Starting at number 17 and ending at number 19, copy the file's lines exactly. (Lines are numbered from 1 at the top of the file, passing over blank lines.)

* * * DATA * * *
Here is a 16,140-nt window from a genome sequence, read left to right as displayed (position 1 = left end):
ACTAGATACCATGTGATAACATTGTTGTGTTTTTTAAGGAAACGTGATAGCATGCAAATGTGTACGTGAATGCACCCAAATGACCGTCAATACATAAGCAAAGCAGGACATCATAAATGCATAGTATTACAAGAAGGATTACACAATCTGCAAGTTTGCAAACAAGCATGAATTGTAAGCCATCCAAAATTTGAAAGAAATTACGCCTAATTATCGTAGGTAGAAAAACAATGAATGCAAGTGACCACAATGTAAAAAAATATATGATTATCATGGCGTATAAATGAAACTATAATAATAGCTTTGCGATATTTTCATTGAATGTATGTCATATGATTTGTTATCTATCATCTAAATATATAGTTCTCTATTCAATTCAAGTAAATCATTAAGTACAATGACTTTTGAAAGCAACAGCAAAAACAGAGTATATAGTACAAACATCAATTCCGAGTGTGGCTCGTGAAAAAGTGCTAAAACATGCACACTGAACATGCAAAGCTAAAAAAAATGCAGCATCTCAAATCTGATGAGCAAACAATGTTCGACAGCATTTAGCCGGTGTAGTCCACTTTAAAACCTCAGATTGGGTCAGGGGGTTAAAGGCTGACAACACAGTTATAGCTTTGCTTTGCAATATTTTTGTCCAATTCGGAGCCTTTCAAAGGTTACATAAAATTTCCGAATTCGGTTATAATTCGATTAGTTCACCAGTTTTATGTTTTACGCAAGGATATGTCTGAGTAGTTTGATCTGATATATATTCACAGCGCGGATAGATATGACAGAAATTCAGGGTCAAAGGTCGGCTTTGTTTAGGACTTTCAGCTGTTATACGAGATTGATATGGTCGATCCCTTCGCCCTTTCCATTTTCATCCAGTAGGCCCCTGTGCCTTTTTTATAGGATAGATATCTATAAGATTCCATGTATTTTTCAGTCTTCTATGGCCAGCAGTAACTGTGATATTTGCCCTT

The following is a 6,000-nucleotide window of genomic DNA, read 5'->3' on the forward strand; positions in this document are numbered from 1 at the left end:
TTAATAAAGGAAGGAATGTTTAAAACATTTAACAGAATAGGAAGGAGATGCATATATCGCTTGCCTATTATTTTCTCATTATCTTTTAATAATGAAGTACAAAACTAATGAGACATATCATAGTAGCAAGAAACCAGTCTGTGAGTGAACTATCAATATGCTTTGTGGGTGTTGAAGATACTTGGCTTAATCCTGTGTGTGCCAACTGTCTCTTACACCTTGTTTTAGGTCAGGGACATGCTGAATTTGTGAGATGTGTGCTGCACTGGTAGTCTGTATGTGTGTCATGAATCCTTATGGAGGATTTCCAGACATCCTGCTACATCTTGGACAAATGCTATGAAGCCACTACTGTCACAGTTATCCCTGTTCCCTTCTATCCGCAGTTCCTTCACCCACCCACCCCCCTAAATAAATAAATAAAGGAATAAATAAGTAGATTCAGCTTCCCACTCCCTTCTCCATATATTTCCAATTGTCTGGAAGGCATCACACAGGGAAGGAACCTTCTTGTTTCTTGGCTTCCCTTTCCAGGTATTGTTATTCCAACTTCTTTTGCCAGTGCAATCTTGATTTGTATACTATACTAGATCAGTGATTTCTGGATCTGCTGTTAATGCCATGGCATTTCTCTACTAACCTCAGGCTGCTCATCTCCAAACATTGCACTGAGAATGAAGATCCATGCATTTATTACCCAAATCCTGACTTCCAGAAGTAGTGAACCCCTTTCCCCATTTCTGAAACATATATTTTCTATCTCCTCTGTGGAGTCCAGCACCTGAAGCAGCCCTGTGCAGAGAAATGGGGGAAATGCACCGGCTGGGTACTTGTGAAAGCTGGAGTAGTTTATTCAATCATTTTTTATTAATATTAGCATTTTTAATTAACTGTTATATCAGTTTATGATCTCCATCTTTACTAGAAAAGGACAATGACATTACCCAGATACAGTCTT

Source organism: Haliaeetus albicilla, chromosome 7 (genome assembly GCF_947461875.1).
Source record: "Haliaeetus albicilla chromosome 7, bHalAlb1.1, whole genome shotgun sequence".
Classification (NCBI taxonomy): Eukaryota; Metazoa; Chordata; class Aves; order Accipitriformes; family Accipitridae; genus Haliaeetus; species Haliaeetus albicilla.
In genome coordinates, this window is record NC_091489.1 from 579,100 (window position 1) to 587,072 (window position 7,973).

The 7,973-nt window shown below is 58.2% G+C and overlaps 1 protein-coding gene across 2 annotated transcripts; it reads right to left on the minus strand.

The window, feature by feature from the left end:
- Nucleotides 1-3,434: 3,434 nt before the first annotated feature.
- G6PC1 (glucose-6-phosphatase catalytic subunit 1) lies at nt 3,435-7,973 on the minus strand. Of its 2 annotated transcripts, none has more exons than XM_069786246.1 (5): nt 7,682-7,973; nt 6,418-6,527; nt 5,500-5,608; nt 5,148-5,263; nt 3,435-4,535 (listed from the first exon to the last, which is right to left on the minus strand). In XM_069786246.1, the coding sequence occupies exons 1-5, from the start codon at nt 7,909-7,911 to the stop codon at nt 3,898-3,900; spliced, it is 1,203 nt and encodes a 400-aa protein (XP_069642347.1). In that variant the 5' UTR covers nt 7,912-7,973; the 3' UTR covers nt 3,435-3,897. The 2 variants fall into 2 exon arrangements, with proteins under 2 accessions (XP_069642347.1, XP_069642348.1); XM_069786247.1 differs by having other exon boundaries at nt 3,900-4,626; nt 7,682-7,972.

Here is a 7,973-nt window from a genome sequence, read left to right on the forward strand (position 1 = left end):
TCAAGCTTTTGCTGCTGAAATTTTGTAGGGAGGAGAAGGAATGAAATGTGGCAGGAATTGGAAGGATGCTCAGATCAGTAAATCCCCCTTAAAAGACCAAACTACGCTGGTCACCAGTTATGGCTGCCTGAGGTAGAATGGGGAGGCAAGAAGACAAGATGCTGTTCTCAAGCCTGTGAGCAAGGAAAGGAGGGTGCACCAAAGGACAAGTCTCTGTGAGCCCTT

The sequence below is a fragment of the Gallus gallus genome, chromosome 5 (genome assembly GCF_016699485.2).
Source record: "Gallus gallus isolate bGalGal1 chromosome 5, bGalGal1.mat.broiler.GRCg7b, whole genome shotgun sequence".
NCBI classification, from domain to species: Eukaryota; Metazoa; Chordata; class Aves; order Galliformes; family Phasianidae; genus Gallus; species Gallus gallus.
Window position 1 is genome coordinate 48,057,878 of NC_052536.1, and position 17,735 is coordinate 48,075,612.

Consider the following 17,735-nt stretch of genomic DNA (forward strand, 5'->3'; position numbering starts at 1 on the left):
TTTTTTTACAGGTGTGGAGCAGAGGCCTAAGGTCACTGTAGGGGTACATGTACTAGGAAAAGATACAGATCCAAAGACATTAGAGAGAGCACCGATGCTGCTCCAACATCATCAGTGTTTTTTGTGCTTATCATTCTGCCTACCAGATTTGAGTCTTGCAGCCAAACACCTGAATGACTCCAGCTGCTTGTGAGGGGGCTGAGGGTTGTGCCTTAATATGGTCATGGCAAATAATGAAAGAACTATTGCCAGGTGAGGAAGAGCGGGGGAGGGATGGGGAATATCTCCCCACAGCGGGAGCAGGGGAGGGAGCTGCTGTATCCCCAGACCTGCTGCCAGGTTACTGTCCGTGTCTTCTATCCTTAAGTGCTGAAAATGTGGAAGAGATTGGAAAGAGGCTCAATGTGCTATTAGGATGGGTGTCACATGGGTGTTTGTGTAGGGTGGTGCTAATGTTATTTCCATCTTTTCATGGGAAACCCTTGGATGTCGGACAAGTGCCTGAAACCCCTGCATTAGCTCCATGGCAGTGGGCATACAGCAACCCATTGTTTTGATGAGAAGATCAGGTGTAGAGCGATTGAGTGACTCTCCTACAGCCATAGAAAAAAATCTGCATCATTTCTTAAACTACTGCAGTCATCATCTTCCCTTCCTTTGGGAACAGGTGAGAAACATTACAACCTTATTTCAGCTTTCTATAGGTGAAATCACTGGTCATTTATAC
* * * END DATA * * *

NCBI classification, from domain to species: Eukaryota; Metazoa; Chordata; class Aves; order Galliformes; family Phasianidae; genus Gallus; species Gallus gallus.
Window position 1 is genome coordinate 48,057,878 of NC_052536.1, and position 17,735 is coordinate 48,075,612.

Consider the following 17,735-nt stretch of genomic DNA (forward strand, 5'->3'; position numbering starts at 1 on the left):